A United Nations panel has issued an official report Monday that catalogues human rights abuses in North Korea at a level unparalleled in the world, comparing some of what has been found to the atrocities perpetuated in Nazi Germany.
The 36 page initial report, followed by a 372 page report of detailed findings, catalogues a horrific story of disdain for life that is almost incomprehensible. The reports detail the inner workings of the North Korean government in its treatment of the disabled, women, political prisoners, defectors, Christians, and a wide range of other categories, along with a nuanced political system aimed at total mind control and indoctrination.
The atrocities begin generations ago, through the institution of a caste-like system known as Songbun. Families are assigned a societal ranking based on a complicated network of factors, including the perceived political allegiances and nationalities of grandparents and great-grandparents. Detailed files are kept on each person over age 17, recording daily activities, comments made in casual conversation, and any other details that can be acquired.
While families can be demoted, upward mobility is almost nonexistent, and the ranking is a permanent bar to receiving education, a good job, and even food. Testimony from numerous witnesses confirmed that, particularly during periods of nationwide famine, food was rationed in proportion to a family’s status with the government, rather than need, leading to mass starvation. Human Aid organizations were prohibited from reaching those most in need, and resources instead directed at the country’s overly-large military and the societal elite.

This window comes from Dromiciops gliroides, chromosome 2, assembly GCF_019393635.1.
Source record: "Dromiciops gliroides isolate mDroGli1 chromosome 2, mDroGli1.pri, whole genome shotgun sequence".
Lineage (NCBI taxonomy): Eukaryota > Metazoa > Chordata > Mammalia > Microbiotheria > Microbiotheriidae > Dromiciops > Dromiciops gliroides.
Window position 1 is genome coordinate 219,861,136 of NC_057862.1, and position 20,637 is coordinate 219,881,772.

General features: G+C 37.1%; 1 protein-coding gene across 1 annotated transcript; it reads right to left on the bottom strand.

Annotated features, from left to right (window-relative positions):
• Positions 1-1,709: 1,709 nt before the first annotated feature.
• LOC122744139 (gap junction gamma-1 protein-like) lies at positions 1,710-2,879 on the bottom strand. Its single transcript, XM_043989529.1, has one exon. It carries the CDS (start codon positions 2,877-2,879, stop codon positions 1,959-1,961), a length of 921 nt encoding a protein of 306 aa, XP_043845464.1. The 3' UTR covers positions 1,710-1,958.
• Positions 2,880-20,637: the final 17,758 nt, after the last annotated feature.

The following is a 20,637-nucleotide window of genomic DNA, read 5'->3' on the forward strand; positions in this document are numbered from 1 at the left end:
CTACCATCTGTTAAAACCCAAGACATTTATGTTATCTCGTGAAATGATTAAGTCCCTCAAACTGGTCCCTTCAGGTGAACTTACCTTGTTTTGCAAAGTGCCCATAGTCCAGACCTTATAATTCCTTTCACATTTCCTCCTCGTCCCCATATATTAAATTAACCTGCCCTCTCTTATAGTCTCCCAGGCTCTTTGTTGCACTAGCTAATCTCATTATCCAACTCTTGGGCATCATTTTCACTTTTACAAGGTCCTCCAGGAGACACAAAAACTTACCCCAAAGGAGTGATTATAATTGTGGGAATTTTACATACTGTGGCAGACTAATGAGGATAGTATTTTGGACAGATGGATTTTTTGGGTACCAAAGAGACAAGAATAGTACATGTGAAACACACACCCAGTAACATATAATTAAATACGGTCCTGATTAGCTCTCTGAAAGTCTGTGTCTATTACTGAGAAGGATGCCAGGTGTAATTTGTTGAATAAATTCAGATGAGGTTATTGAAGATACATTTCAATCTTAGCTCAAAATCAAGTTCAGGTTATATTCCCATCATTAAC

Songbun also reportedly has direct effect on the punishment received by “criminals” and family members, with lower castes receiving even more inhumane treatment than those of higher Songbun. Though in North Korea, any offense can result in terrifying punishment.
Freedom of speech and religion is nonexistent, the report confirms, with witnesses testifying to beatings, torture and imprisonment for nothing more than watching Korean soap operas (a show not broadcast on one of three official government channels). One witness testified to severe interrogation and punishment for making a casual comment regarding another country’s advanced technology, something apparently taken as derogatory to the government, while others were subjected to extreme punishment for outright accidents, such as using an old newspaper with a photo of one of Korea’s past leaders, to wipe up a spilled drink.
Multiple reports of public executions surfaced as well, for the simple possession of recordings of TV shows from other countries or radios that had been altered to receive more than the official government broadcast. Witnesses testified to beatings severe enough to dislodge teeth and break bones when they were found in possession of a cell phone capable of making international calls. Currently, the government is working at eliminating unapproved USB devices, as this has become the most current mode of obtaining illegal data.
School children are fed a strictly controlled education program consisting mainly of curriculum praising the current and former leaders of North Korea, and are only allowed to portray artistic expressions that would be “approved” by said leaders. Reportedly, this consists of either drawing portraits of one of North Korea’s former dictators, or depictions of North Koreans killing American or South Korean people.